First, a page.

Biden leads by about 12,000 votes in Nevada; Trump campaign files lawsuit, alleges fraud

Trump campaign to make 'major announcement' in Las Vegas Thursday morning
Posted at 11:04 AM, Nov 05, 2020

LAS VEGAS - Former Vice President Joe Biden maintains a slight lead in Nevada, with just about 12,000 votes more than President Donald Trump. However, more than 50,000 mail-in ballots remain to be counted in Clark County alone.

Election officials in Clark County, where Las Vegas is located, hope to have the bulk of mail-in ballots counted and tabulated by Sunday. They said they hope to release updated totals each morning around 12 p.m. ET.

According to the state’s website, former President Joe Biden currently has 604,251 of the vote or 49.43% votes total.

President Trump has 592,813 of the vote or 48.50% votes total.

That is a difference of 11,438.

These are not the final results.

In Clark County, the registrar of voters, Joe Gloria, said as of Thursday morning, they had more than roughly 50,000 mail-in ballots to count Thursday. There are also about 60,000 provisional ballots that his county needs to verify and count. All in-person votes were tabulated and reported already.

"That is a number I cannot tell you (how many ballots are left to count). I do not know how many ballots will come through the mail," Gloria said. "I can't count the mail ballots until they are all delivered," and they can be delivered up until Tuesday.

In Nevada, all mail-in ballots postmarked by Election Day are valid and can be counted up until one week after Election Day.

Meanwhile, just moments before the updated vote totals were announced, Trump's campaign announced they will file a lawsuit in Nevada, alleging various forms of potential voter fraud. This is the fourth lawsuit the campaign has filed in the last 24 hours; Wednesday the Trump campaign filed in Georgia, Michigan and Pennsylvania.

Former Nevada Attorney General Adam Laxalt said observers have not been able to observe signature comparisons and ballot counting.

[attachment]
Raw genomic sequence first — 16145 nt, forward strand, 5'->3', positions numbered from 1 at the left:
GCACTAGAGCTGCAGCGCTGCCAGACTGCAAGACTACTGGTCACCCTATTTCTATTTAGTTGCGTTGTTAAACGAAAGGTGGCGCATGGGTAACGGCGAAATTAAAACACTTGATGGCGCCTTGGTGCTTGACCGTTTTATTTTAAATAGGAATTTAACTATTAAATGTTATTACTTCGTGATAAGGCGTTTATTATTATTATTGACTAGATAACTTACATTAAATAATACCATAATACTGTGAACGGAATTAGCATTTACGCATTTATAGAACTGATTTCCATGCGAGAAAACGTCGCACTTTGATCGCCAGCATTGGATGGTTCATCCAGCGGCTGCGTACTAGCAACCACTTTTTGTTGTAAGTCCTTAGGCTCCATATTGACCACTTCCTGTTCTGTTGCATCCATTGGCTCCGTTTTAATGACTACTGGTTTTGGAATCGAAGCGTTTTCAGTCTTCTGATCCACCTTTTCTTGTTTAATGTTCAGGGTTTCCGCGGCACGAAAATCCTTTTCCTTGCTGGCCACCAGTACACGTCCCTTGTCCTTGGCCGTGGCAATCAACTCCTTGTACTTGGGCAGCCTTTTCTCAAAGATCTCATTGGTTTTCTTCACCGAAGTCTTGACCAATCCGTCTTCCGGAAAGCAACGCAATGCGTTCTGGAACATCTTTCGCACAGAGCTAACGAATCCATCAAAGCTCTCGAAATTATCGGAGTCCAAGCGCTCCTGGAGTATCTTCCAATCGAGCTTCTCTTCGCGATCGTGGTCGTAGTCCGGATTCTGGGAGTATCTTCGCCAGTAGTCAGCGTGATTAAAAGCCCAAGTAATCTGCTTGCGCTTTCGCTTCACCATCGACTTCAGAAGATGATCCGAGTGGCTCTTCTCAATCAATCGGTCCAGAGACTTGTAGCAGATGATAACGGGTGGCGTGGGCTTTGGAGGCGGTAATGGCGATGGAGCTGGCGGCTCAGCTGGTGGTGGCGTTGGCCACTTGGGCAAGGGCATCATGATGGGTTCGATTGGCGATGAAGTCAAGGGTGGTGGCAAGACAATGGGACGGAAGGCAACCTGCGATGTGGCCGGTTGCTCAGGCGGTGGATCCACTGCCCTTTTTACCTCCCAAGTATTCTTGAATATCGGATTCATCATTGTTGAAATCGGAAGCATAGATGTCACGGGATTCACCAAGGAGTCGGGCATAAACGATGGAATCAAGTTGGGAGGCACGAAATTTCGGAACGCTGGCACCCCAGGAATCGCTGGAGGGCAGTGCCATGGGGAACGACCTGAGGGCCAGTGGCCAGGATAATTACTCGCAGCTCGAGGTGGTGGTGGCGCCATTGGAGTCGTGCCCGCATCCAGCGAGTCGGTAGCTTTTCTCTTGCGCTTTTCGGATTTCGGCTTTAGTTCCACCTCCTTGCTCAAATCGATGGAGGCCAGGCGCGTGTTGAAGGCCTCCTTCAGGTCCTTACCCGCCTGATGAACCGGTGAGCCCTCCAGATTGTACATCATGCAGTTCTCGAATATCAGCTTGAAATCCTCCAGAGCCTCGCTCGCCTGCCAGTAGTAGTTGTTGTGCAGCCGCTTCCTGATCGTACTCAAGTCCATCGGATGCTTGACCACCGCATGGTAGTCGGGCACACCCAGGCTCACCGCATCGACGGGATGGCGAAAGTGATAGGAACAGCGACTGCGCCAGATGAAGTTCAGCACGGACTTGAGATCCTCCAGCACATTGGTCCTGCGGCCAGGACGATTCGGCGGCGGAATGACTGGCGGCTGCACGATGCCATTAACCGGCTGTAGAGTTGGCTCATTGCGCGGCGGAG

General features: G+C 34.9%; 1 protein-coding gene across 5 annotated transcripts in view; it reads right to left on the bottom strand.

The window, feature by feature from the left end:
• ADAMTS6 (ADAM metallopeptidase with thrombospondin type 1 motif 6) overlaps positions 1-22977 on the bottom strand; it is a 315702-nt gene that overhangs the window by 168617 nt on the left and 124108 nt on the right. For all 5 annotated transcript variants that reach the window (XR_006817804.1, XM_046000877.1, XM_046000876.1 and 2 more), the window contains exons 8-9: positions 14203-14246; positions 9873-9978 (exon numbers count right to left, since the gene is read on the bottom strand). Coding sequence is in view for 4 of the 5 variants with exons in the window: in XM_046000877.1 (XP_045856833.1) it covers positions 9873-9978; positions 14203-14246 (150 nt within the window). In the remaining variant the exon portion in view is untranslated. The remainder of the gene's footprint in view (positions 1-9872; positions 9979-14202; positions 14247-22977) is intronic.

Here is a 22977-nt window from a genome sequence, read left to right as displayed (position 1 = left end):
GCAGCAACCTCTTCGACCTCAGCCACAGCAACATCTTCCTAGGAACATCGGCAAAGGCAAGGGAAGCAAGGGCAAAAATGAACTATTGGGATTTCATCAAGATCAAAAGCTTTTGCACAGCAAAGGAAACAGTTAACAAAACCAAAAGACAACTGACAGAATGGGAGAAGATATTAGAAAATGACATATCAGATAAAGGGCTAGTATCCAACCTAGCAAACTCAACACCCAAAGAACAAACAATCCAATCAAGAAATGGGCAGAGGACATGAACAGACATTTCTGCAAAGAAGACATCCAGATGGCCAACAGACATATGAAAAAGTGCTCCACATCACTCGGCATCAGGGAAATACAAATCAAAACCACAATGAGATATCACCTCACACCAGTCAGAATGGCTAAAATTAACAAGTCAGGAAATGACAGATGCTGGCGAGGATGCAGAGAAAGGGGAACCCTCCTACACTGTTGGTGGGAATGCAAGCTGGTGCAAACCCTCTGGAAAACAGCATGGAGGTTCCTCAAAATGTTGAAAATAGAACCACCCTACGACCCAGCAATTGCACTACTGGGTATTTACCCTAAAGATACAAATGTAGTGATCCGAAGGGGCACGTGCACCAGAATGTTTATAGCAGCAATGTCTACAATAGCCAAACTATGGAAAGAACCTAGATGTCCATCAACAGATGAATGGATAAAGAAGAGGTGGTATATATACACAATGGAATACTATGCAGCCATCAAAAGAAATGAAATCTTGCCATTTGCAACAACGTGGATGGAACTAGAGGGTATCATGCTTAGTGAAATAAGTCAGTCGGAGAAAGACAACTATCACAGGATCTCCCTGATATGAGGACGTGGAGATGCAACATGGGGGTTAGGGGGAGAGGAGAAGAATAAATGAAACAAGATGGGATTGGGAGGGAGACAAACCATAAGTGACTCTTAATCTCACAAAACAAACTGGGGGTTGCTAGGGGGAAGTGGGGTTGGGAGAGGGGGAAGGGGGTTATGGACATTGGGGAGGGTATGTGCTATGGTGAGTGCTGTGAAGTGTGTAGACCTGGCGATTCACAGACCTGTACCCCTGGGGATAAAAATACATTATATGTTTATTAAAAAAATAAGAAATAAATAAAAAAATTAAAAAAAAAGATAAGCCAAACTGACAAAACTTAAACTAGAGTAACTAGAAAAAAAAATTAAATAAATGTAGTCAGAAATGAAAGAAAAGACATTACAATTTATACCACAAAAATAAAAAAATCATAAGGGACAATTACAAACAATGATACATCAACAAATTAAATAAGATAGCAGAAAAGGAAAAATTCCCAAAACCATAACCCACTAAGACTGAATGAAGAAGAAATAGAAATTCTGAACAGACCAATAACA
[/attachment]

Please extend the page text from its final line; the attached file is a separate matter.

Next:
The Trump campaign says there is also proof that non-residents voted, and those votes are being counted. In Nevada, residents need to live in the state for at least 30 days before casting a ballot.

The Trump campaign's legal action includes the first-hand account from a woman, Jill Stokke, who says she went to her polling place on Tuesday and was told she had already cast her ballot. She says she always votes in person, and asked election officials about it. She claims someone stole her mail-in ballot, and that of her roommate.

Stokke has trouble seeing, and told local media she cannot read the print on the ballot without help.

When asked about the incident, Clark County's registrar of voters, Joe Gloria, said he is aware of the Stokke's claim, and feels confident in how it was handled.

“I personally dealt with (her issue). She brought her claim to me. We reviewed her ballot, and in our opinion, it is her signature. We also gave her an opportunity to provide a statement, if she wanted to object to that and provide a challenge to that. She refused to do so. A member of the Nevada Secretary of State’s Office investigations team also interviewed her, and they had no issue with the assistance we tried to give her,” Gloria said.

"Due to all the irregularities," Laxalt said they are asking the state "to stop the counting of improper votes."

In response, at a later press conference, a Clark County official said their goal is not to be fast, but to be accurate.

"We are not aware of any improper ballots being processed," Gloria said. He also said they have done everything they can to accommodate observers and to make their process transparent.

These are similar arguments made in Trump campaign lawsuits filed in Michigan and Pennsylvania about observers not being allowed to observe ballot counts. In Georgia, Thursday morning, a judge has dismissed the Trump campaign's lawsuit.

Biden shared a message of optimism and called for patience Thursday. "Be patient, folks. Votes are being counted, and we feel good about where we are," he tweeted.

Yesterday, the Nevada Republican Party said that it has received "thousands of complaints" by voters with issues during the General Election and that it's investigating each one closely.

Shortly after the GOP made that announcement, Clark County Registrar of Voters Joe Gloria answered questions about it during a press conference on Wednesday. He said at the time that he had not received any specific complaints from the party when asked about it by a reporter.

"Other than issues in the polling place regarding some of their observers," said Gloria, "we addressed them where we could. But no I haven't had anything provided to me."

Amy Abdelsayed from contributed to this story